Las Vegas Sun

November 21, 2017

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State: Reno wrong to support Southern Nevada in $62M battle

Sun Coverage

CARSON CITY – Lawyers for the Legislature and the state attorney general’s office say the city of Reno is off base in its support of Southern Nevada governments who are trying to stop the state from taking $62 million in sewer collection fees.

The attorneys say Reno has failed to provide any “sound legal reasoning” why the Nevada Supreme Court should rule in favor of the Clean Water Coalition.

The coalition is composed of Las Vegas, North Las Vegas, Henderson and the Clark County Water Reclamation District, which collected $62 million for sewer projects. The Legislature ordered the money to the state to help balance the budget.

Reno filed a Friend of the Court brief asking the Supreme Court to overturn the law adopted during a special session of the Legislature earlier this year. Reno said that if the court upholds this law, it could discourage local governments from forming coalitions to tackle problems.

Kevin Powers, senior principal deputy legislative counsel and C. Wayne Howle, solicitor general in the attorney general’s office, say the court must confine its consideration to whether the law is constitutional and not if it affects public policy.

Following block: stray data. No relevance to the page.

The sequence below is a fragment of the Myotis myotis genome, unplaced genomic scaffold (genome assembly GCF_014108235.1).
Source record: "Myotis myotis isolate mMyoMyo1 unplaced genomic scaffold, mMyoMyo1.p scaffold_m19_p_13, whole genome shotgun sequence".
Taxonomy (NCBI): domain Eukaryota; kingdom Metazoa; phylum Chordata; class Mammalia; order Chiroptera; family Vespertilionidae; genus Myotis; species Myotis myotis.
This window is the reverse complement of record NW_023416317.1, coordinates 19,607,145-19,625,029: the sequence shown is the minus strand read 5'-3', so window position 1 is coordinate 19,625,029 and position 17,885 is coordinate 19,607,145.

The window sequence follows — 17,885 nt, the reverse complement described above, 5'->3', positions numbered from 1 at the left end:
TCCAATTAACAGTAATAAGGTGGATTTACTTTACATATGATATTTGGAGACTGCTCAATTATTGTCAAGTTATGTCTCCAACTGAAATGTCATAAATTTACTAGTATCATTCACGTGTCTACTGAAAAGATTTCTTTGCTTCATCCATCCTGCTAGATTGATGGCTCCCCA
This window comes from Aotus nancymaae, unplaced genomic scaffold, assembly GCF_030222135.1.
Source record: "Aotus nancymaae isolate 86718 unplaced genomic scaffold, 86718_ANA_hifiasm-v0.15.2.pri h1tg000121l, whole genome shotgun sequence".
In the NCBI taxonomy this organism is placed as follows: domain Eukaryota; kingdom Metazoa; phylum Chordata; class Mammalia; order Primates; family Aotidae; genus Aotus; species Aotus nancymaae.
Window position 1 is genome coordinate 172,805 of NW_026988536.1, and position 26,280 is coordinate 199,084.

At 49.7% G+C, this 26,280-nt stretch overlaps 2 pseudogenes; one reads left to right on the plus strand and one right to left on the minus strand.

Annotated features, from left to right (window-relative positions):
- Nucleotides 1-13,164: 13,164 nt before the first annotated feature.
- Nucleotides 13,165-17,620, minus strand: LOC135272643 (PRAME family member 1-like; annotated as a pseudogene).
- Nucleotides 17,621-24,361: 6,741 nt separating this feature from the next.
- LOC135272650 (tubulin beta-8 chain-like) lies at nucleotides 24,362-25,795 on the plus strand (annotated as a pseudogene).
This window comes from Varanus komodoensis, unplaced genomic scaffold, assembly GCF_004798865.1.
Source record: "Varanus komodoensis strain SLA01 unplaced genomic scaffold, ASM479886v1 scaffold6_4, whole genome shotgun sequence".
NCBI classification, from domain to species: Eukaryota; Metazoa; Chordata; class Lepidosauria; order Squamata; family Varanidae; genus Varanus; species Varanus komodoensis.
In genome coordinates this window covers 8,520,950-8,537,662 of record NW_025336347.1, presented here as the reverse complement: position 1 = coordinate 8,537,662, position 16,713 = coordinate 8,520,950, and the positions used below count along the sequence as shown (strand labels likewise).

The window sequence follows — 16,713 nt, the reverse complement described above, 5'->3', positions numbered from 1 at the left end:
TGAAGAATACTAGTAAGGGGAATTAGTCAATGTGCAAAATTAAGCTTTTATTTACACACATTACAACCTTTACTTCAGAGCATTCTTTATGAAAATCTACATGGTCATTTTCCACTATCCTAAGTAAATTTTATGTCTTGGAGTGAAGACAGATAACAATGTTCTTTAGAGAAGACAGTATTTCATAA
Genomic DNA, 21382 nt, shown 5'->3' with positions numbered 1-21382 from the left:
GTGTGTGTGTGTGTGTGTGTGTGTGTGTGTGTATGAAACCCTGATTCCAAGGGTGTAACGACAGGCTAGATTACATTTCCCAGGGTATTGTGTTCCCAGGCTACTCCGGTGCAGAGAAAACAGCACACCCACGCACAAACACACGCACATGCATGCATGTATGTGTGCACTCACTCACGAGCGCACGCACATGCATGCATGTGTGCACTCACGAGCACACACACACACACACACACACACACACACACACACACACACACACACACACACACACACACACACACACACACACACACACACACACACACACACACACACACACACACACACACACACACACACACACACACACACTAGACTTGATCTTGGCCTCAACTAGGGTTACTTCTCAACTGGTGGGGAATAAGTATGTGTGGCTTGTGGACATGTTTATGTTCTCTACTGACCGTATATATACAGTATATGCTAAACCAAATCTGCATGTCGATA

“Even if a statute works a hardship on those who must comply with its commands, such a fact is irrelevant to the court’s constitutional inquiry,” said the Powers-Howle brief.

They said Reno cannot use the Supreme Court “to attack the policy, wisdom or expediency of the statute.”

Facing a major deficit, the Legislature ordered the Clean Water Coalition to turn over the $62 million to the state. It said the money was surplus.

The coalition has refused to transfer the money and the Supreme Court will decide who wins in the money tug-of-war. Oral arguments will be set later this year.

The coalition collected the money to build a pipeline to transport effluent from the local treatment plants to Lake Mead and to generate hydroelectric power from the effluent carried in the pipeline.

However, work on the project was suspended until 2012 due to the economic decline, lack of growth and current effluent treatment standards. The coalition maintains the $62 million is not surplus.

Reno is worried that the money transfer law could mean that local fees could be converted to state taxes.

The Powers-Howle brief said the Legislature had the constitutional power to enact the law even if it has “adverse public policy impacts as alleged by the city of Reno.”

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